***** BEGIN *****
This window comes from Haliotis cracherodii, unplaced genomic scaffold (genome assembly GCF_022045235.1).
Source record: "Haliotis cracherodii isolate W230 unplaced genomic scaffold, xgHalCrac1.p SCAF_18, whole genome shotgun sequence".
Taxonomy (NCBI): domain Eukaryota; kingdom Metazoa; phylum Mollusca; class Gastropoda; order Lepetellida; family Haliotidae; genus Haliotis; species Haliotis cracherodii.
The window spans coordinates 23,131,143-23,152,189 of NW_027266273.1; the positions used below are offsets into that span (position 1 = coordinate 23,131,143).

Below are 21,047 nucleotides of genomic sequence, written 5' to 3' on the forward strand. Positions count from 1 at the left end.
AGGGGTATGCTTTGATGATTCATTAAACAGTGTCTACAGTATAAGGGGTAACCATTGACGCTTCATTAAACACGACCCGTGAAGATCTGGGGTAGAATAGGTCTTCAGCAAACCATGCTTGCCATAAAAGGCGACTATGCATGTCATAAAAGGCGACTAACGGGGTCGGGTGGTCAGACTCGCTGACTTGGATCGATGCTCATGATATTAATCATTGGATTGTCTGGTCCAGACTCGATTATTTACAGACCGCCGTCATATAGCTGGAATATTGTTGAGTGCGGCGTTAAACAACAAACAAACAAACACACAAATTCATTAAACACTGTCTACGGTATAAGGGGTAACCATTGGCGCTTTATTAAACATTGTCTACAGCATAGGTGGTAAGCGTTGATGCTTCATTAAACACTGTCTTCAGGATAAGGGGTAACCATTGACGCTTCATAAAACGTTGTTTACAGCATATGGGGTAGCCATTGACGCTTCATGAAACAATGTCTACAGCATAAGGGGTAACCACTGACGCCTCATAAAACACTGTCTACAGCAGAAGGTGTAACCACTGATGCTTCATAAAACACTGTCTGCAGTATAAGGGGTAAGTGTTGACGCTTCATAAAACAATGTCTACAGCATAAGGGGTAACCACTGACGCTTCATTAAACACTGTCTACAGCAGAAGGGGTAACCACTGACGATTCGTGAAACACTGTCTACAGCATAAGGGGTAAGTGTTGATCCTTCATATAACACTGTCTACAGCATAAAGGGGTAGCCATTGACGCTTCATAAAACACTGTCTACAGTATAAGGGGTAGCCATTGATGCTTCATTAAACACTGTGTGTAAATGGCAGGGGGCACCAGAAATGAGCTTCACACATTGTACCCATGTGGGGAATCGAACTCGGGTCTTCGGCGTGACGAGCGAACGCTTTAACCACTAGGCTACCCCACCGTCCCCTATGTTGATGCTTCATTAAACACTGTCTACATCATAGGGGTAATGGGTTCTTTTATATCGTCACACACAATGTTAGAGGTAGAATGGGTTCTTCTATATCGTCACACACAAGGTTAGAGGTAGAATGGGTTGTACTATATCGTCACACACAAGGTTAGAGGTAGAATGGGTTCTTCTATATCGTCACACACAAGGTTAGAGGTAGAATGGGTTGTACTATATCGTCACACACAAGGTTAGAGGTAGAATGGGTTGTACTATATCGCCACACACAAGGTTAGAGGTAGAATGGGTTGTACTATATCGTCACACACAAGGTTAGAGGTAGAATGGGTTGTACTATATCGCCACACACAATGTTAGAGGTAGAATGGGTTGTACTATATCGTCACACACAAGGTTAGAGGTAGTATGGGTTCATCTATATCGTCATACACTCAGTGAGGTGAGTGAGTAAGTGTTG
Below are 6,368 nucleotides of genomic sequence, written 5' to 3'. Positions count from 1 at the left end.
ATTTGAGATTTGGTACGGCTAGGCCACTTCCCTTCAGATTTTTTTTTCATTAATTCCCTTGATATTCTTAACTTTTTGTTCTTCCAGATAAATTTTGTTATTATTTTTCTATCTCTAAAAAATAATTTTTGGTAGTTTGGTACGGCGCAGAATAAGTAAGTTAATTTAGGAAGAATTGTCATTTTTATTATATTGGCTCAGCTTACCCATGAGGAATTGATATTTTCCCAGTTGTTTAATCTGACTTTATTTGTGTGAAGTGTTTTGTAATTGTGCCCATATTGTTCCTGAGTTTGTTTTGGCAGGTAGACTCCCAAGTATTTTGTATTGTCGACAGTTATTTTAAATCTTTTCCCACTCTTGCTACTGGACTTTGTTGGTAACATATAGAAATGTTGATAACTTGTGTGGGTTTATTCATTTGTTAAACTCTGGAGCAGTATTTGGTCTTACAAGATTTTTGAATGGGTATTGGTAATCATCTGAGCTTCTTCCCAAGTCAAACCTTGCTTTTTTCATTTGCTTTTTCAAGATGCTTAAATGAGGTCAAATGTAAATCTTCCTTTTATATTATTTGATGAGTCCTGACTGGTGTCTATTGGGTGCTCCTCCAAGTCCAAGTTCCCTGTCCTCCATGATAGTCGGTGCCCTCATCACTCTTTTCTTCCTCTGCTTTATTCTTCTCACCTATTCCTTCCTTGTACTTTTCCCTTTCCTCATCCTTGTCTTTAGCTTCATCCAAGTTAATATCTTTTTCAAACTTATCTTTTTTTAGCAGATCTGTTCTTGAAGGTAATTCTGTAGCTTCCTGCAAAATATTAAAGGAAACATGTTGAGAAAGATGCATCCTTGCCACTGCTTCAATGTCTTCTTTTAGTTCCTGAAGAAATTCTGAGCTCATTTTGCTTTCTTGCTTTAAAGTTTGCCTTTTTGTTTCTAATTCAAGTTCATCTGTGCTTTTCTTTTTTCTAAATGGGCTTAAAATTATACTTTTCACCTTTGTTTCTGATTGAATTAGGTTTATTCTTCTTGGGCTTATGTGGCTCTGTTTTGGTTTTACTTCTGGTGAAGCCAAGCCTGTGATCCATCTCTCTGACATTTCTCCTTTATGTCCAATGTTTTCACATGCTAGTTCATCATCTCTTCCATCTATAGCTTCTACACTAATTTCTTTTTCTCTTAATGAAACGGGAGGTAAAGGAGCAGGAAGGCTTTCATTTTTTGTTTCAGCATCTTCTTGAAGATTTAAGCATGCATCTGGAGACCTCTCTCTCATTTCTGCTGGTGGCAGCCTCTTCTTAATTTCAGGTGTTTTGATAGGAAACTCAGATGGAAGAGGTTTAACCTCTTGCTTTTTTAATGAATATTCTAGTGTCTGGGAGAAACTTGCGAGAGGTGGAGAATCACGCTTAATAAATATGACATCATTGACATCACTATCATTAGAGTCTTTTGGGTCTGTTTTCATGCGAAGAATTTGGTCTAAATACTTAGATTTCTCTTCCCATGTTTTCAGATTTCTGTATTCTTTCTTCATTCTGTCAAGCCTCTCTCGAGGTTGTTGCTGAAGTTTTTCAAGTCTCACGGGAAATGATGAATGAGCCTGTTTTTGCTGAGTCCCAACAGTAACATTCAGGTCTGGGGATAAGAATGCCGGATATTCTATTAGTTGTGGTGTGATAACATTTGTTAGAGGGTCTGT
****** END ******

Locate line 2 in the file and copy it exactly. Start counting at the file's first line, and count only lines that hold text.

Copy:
Source record: "Haliotis cracherodii isolate W230 unplaced genomic scaffold, xgHalCrac1.p SCAF_18, whole genome shotgun sequence".